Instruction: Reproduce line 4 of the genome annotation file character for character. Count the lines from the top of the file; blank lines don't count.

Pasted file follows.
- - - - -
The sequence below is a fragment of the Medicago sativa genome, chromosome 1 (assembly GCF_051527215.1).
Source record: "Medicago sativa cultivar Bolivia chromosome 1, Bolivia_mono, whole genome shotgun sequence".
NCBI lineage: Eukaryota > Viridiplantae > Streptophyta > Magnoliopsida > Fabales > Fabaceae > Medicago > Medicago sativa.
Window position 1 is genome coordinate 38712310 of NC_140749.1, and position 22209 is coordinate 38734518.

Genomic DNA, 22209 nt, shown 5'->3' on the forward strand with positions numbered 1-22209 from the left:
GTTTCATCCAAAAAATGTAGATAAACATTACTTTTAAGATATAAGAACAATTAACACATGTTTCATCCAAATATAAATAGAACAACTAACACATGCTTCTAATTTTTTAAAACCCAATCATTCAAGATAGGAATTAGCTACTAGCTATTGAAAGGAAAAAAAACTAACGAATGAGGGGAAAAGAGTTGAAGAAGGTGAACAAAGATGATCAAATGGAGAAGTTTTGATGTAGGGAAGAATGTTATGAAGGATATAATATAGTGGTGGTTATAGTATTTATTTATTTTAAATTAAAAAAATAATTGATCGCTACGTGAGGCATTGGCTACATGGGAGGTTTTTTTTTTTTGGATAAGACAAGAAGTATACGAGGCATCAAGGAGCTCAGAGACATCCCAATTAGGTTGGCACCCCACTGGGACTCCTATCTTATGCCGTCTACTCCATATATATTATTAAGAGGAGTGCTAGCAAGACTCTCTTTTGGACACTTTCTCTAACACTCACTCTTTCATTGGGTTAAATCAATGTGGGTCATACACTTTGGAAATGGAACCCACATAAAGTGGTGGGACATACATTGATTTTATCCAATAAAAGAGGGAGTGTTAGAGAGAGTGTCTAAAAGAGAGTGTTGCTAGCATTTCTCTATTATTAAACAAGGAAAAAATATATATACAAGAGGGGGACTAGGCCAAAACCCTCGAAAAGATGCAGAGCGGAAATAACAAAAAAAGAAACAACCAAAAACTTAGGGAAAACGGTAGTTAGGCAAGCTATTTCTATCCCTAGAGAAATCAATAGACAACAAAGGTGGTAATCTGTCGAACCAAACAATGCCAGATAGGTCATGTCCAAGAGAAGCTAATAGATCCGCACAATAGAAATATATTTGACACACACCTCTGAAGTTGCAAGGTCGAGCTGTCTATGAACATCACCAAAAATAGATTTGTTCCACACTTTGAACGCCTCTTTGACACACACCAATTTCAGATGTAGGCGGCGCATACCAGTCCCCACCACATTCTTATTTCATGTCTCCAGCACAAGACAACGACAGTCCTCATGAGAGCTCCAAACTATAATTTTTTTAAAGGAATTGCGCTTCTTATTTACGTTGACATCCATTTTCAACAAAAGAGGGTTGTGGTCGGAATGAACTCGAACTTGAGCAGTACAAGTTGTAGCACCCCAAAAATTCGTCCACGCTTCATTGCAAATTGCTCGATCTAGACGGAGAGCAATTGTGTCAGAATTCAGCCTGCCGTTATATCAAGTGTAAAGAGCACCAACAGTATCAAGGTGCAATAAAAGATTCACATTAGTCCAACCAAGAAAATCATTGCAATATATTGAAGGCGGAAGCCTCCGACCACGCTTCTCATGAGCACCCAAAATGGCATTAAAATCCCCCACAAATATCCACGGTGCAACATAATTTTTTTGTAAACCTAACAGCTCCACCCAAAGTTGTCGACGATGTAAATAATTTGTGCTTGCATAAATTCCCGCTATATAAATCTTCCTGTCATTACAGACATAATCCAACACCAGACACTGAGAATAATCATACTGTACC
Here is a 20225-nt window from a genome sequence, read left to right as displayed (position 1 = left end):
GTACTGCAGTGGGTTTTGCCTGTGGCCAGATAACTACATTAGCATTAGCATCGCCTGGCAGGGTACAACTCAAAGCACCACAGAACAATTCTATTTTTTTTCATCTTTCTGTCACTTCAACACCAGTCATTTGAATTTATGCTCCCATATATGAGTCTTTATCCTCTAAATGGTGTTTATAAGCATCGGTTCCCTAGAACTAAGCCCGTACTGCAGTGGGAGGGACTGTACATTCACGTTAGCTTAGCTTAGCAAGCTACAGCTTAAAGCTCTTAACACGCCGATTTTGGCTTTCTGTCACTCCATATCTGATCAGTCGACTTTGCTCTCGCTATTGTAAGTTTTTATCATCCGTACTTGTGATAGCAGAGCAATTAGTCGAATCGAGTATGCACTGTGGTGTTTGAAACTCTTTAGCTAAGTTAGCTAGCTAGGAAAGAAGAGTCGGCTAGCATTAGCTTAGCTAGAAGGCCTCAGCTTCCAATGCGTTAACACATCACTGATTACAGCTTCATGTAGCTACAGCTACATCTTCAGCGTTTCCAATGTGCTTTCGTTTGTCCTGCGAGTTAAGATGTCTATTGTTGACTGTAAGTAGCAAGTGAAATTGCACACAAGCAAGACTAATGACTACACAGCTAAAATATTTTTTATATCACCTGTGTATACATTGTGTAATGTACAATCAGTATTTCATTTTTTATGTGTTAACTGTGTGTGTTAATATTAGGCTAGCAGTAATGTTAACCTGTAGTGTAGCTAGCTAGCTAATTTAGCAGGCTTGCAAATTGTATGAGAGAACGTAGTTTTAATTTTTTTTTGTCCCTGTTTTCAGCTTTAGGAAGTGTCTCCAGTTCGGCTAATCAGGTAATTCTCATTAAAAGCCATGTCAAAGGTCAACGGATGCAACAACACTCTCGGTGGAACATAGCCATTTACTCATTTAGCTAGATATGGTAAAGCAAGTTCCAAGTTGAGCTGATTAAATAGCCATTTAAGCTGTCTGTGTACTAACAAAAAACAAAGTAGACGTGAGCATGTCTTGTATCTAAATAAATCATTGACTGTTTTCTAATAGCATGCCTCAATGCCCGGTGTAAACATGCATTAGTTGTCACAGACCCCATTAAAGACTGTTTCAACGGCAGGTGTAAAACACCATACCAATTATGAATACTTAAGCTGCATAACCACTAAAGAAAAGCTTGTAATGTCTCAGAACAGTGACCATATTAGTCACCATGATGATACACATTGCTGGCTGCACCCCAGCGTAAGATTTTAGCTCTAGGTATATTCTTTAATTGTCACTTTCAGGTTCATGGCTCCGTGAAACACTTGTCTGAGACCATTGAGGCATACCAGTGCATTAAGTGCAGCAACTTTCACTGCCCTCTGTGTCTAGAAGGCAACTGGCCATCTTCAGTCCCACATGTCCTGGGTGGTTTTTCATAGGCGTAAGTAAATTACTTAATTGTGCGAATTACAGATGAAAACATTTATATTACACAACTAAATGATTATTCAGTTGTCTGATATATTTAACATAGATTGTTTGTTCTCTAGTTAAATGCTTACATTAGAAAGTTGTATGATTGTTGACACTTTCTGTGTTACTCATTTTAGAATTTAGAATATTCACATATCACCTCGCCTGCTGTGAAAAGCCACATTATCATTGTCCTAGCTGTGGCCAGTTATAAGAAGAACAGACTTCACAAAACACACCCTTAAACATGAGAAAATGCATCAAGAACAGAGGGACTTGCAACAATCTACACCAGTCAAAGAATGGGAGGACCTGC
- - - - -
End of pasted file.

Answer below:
Window position 1 is genome coordinate 38712310 of NC_140749.1, and position 22209 is coordinate 38734518.